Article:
A surge in digital listeners has brought about a “new golden age” of radio which could trigger the beginning of the end of FM listening as early as this year.
The renaissance has been fuelled by an increase in people accessing radio digitally, through devices such as tablets and smartphones, with the balance shifting so quickly that analysts predict digital listeners will become the majority within a year.
The Government has said that once that milestone is reached it will undertake a review which could result in the FM signal being switched off.
Norway became the first country in the world to end FM radio when it cut the signal in January,
“Even five years ago this situation was unthinkable,” said Ford Ennals, chief executive of Digital Radio UK, the company overseeing the nationwide digital switchover.
“People predicted radio would fall away — it’s extraordinary when you think about the fragmentation of the media,” he told the Financial Times.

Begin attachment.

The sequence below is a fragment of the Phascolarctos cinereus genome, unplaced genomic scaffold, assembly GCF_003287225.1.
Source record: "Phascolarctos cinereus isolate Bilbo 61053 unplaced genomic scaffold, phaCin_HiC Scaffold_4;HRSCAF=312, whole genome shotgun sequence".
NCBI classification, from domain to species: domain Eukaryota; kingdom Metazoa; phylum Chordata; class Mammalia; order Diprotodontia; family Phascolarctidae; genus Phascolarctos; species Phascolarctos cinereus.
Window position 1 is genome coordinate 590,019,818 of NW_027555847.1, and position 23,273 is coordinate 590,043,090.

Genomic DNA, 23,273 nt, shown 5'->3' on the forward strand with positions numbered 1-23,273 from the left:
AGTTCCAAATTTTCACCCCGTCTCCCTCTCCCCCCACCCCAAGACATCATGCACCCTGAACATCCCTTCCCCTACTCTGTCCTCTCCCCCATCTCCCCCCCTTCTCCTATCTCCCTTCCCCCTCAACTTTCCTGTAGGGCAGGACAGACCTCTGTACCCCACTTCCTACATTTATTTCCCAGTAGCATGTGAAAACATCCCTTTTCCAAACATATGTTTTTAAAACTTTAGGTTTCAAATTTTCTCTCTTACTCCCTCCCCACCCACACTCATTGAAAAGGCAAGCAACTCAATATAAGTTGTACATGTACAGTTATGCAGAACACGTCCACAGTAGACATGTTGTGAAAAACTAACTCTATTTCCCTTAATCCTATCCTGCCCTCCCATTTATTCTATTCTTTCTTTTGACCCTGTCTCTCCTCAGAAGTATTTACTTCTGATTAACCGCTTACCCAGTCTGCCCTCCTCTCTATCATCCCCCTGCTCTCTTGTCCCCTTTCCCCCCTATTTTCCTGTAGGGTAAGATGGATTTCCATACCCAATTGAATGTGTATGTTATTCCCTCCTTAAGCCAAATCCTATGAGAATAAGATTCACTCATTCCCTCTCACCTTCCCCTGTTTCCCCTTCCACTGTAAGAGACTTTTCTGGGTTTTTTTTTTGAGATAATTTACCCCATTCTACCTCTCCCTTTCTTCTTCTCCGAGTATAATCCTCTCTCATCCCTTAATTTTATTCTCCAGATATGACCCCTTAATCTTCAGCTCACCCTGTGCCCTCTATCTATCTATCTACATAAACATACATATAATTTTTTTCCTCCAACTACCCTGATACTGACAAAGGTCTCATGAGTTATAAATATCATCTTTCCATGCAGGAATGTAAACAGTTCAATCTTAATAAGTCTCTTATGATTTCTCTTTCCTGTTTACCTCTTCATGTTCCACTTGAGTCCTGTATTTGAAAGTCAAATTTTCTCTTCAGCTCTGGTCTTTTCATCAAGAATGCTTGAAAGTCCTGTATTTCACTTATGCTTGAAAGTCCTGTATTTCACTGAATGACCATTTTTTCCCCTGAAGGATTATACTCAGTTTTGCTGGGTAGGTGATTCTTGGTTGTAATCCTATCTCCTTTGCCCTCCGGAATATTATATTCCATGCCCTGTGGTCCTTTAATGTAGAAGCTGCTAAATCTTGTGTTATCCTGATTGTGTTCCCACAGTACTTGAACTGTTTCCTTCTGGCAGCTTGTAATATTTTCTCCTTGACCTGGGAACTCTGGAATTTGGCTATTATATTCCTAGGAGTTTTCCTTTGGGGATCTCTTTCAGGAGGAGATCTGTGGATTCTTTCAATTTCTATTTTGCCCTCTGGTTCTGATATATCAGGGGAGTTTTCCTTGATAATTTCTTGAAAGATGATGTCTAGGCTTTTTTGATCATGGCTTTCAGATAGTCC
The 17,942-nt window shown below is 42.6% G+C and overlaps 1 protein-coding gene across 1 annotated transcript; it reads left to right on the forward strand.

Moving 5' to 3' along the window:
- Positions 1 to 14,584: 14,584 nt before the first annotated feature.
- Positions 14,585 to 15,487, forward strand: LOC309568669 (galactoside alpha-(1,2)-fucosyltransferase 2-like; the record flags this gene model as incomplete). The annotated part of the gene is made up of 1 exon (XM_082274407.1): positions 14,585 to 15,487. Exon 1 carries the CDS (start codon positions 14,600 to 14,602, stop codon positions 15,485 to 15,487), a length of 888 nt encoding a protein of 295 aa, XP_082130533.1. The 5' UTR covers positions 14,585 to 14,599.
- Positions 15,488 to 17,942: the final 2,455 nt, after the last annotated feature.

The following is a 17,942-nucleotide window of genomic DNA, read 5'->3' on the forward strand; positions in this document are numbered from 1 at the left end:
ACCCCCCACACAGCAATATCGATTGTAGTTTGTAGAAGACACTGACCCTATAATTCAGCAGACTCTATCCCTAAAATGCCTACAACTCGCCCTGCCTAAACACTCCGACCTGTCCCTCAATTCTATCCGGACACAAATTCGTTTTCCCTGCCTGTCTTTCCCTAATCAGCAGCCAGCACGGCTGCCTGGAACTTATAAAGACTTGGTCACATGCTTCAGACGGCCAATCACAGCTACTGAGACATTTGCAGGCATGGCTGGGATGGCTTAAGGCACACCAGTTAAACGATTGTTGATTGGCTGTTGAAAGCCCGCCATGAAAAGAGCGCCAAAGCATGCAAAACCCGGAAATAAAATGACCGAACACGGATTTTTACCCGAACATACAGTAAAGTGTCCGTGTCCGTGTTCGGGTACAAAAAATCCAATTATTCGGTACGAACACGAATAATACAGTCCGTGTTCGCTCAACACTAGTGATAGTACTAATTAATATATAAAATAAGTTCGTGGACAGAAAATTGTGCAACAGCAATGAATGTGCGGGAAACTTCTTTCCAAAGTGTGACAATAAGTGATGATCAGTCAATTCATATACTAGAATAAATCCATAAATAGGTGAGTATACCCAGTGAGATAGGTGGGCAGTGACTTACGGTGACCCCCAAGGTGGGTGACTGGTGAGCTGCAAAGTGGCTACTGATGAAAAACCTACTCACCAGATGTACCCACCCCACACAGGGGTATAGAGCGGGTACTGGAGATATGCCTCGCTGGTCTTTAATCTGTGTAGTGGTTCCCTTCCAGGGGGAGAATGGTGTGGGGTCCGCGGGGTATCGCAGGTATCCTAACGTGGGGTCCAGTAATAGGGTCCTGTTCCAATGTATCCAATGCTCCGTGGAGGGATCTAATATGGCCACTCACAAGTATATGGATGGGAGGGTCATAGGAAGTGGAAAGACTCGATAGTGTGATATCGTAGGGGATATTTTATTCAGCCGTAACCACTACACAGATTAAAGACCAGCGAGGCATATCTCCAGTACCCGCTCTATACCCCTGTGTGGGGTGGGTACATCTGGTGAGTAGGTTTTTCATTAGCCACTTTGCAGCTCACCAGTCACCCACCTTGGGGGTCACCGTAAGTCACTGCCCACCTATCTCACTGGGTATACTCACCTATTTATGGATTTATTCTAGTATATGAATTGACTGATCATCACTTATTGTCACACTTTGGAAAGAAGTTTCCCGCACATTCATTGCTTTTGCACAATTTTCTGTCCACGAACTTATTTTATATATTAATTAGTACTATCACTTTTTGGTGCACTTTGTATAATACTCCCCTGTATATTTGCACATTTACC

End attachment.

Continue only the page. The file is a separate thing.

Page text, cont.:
During the last three months of 2016 170 new local and national digital stations were launched, bringing the total number in the UK to 339.
Despite its current success, digital radio will have to adapt to shifting listening habits as younger listeners replace older ones.
Data suggests that just over half of people between the ages of 15 and 24 listen to live radio, compared with 88 per cent of people over the age of 55.
BBC Radio 1, which is principally focused at a younger audience, lost 1 million listeners last year.
Bob Shennen, director of Radio at the BBC, said: “Young people are just not listening for as long,” but added the medium was “very good at reaffirming its core values.”
The BBC currently enjoys a dominant share of the total listening hours in the UK, accounting for 53 per cent, with Radio 2 alone accounting for 17 per cent.